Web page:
I have been experimenting/researching on how the custom bokeh works and why some of the shapes become cut off. For more information about DIY custom bokeh, see here.
I have found these pages written by, Paul van Walree (toothwalker.org), very useful in understanding bokeh:
The reason why vignette is important to know in bokeh is because, "the shape of an out-of-focus highlight (OOFH) mimics the shape of the clear aperture" (Vignetting).
From my experiment, the consequence of optical vignette also applies to custom bokeh.
The image that I took of HMO Miku and butterfly bokeh were cropped from this image; shot with Tamron 60mm f/2 wide open:
As you can see, the butterflies near the edge of the image loses its shape, because the OOFH mimics the clear aperture it sees.
To show you what I mean, I took pictures of the rear of a large aperture lens (50mm f/1.8 D) from different angles. *The lens is wide open with the custom bokeh attached in front of the lens.
(Left) The lens is tilted away from the camera. The OOFH in the corners/edges would see and mimic this shape.
(Right) The lens is looking straight at the camera. The OOFH in the center would see and mimic this shape.
So in order to have perfect custom shapes of OOFH in your final image would be to crop them or have them appear near the center only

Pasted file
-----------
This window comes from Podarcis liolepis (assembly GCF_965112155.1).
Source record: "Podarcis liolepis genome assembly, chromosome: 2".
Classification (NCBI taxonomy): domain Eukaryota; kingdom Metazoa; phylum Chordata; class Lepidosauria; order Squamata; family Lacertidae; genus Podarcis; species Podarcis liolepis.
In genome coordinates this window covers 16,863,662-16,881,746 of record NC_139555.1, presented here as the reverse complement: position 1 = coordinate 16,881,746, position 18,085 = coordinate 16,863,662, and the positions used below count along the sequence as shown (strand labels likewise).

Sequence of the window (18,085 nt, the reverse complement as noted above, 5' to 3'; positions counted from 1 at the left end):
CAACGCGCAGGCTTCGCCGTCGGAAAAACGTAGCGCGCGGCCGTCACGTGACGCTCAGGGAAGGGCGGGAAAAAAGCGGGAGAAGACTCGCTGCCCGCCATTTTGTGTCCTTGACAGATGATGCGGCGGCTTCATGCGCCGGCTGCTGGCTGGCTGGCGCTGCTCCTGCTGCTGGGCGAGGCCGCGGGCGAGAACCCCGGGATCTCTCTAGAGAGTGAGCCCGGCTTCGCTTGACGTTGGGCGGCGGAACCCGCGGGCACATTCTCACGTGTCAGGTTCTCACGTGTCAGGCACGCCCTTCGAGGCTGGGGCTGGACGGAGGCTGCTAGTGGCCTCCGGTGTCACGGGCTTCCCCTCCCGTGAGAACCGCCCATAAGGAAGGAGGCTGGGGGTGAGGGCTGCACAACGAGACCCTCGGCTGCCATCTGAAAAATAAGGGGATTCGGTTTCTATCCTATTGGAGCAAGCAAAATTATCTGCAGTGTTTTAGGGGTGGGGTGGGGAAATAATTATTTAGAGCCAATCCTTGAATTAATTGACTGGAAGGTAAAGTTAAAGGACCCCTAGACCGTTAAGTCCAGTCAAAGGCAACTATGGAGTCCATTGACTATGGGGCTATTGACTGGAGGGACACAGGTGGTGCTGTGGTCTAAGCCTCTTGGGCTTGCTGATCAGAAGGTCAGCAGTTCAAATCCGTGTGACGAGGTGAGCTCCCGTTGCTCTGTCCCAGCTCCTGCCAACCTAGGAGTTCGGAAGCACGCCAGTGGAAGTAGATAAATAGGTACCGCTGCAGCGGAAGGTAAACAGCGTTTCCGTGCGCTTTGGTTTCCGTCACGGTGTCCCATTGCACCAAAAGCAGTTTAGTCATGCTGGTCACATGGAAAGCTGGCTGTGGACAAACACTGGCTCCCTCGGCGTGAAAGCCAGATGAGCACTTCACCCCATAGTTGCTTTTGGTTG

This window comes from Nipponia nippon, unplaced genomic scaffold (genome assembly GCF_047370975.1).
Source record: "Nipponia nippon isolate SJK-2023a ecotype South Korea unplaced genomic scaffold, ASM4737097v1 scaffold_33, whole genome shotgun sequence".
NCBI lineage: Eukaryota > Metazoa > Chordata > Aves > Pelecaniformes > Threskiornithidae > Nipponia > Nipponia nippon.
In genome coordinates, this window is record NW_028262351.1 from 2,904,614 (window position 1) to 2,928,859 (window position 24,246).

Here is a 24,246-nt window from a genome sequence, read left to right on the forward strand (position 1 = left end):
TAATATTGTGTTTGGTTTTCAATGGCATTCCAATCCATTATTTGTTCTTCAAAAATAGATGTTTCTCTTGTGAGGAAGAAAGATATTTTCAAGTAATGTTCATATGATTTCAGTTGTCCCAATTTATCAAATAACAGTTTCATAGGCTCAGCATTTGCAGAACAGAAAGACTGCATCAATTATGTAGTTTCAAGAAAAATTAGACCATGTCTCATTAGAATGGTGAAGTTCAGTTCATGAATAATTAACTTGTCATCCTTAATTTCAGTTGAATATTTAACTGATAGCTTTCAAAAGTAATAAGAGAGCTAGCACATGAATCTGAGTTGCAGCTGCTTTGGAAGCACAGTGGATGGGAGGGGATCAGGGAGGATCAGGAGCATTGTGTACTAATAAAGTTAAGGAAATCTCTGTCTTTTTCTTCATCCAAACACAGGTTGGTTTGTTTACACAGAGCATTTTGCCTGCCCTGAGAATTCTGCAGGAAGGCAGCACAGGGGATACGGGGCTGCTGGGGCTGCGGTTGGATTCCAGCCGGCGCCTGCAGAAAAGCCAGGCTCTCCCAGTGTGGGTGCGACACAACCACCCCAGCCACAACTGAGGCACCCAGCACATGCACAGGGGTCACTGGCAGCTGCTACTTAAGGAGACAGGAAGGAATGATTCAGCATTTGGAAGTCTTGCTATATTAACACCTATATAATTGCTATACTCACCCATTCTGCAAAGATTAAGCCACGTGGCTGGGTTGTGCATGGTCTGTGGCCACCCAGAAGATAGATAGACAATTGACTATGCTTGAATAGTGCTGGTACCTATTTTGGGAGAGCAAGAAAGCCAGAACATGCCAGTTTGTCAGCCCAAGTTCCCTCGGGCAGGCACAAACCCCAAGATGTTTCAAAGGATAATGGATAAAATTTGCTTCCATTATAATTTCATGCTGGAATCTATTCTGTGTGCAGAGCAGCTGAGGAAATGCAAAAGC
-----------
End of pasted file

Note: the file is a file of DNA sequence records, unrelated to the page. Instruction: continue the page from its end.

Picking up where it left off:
Tamron 60mm f2 wide open. The OOFH are all in center, so most of them maintain their shape.
Another difficulty, playing around with custom bokeh, is actually having a subject in the image.
My Tamron 90mm f/2.8 is actually better at maintaining shapes of the OOFH, but it requires a lot of working space to balance the size of the bokeh and the subject.
In order have this size bokeh and the subject in focus, with my limited space in my room, I had to focus very close on Black ★ Rock Shooter.
(The lights were placed approximately 7ft away from the camera.)
With shorter focal length, I was able to capture larger area of the subject with more breathing room for my self.
(The lights were placed approximately 6ft away from the camera.)
Ultimately, optical vignette plays an important role in understanding custom bokeh.
Here are some more pictures I took with custom bokeh with Tamron 60mm f/2; wide open:
Six point star shape, custom bokeh off centered, from the lens.
Thanks for reading.